French-American duo Ginkgoa brings jubilance to not-so-Stern Grove Festival

Ryan Tuozzolo / Staff
Ryan Tuozzolo/Staff
Ryan Tuozzolo / Staff

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The party don’t start, as Kesha once said, till Ginkgoa walks in.

Well, perhaps Kesha phrased it in a more self-referential fashion, but the expression applies nonetheless — French-American duo Ginkgoa knows how to get viewers on their feet and dancing.

Indeed, this past Sunday at the free, summerlong Stern Grove Festival, even the weather seemed aware of the fun and catchy rhythms to come. The sun shone brightly in a piercing blue sky, warming the crowd gathered on an amalgam of picnic blankets and making those who had packed fresh watermelon feel especially clever.

When vocalist Nicolle Rochelle and instrumentalist Antoine Chatenet, the power pair behind Ginkgoa, came onstage, they did not walk, but jogged to the mics with bounces in their steps. As the equally buoyant-sounding, jazzy first notes of the first song of Ginkgoa’s set started playing, many viewers already knew this was going to be a performance worth standing for.

Ginkgoa proved them right. Drawing primarily from the duo’s most recent EP, One Time, which was released just last month, Rochelle and Chatenet graced the park with foot-tapping tunes — part contemporary American pop, part 1920s jazz swing, and part French touch — another name for French house music. The audience wasn’t sure whether to bop along, break into the Charleston or simply sway their hips, but Ginkgoa made it clear it didn’t matter — the band simply wanted them to dance. “I still see some people sit. What’s up? You guys are tired?” Chatenet encouraged in his endearing French accent.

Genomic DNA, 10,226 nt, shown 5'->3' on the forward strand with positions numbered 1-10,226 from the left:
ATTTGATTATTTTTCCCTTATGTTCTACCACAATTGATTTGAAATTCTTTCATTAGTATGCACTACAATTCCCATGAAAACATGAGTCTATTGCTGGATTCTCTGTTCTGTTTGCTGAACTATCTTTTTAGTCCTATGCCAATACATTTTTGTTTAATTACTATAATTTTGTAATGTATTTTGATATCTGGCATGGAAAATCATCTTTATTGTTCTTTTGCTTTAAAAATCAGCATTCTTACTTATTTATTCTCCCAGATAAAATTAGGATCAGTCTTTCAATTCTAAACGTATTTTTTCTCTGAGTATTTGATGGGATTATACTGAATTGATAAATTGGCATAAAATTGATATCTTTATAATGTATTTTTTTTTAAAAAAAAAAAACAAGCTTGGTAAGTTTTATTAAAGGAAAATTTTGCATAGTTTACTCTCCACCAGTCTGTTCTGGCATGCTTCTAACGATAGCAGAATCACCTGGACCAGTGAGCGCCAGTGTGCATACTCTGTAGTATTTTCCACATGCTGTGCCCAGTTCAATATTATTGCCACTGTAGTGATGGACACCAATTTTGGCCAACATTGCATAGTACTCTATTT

With Rochelle hailing from the United States and Chatenet born in France, the two served up a set both authentically French and American. Ginkgoa blanketed the grove with tunes that sounded part Daft Punk and part Caravan Palace, with lyrics rapped and sung in English and French. Viewers seemed to enjoy the performance even when unable to understand Rochelle’s words.

Onstage, Rochelle asserted herself as an invigorating and approachable yet self-assured presence. Clad in bright colors, she brought a vivacious energy to the festival and danced excitedly along to her own music. At the same time, she made sure that viewers understood that she is not one to be crossed, as expressed in “Boy Bounce,” one of Ginkgoa’s most popular tracks. Throughout the song, Rochelle describes not putting up with those who don’t treat her right, or “that kind of experience where you gotta say, ‘Boy, bounce!’ ” Rochelle has already asserted herself in the public eye as committed to speaking her message by way of social activism, including a protest against Bill Cosby earlier this year.

Over the course of its performance, Ginkgoa lived up to its goal: “to make generations of people dance, sway, and sing along. ” Inspired by the gingko tree, the inspiration behind the band’s name, which symbolizes longevity, the duo also hopes to create memorable tunes. Fittingly, even those totally unacquainted with the band found themselves clapping or humming along at multiple points throughout the day. Even older attendees danced along, joining the youths and toddlers in joyous grooving.

Though Ginkgoa’s performance opened for another musician — Camilo Lara of the Mexican Institute of Sound — the French-American duo proved itself worthy of a headlining slot. In bringing the audience such tangible joy, Ginkgoa proved a shrewd selection on the part of the Stern Grove Festival Association, a nonprofit cultural group dedicated to providing Bay Area residents with free admission to a variety of performing arts shows. It was heartening to see music so effectively employed as a tool for community-building, with individuals from all different walks of life enjoying the warm weather and catchy music together.

Ryan Tuozzolo covers music. Contact her at [email protected]. Tweet her at @_rtuo.

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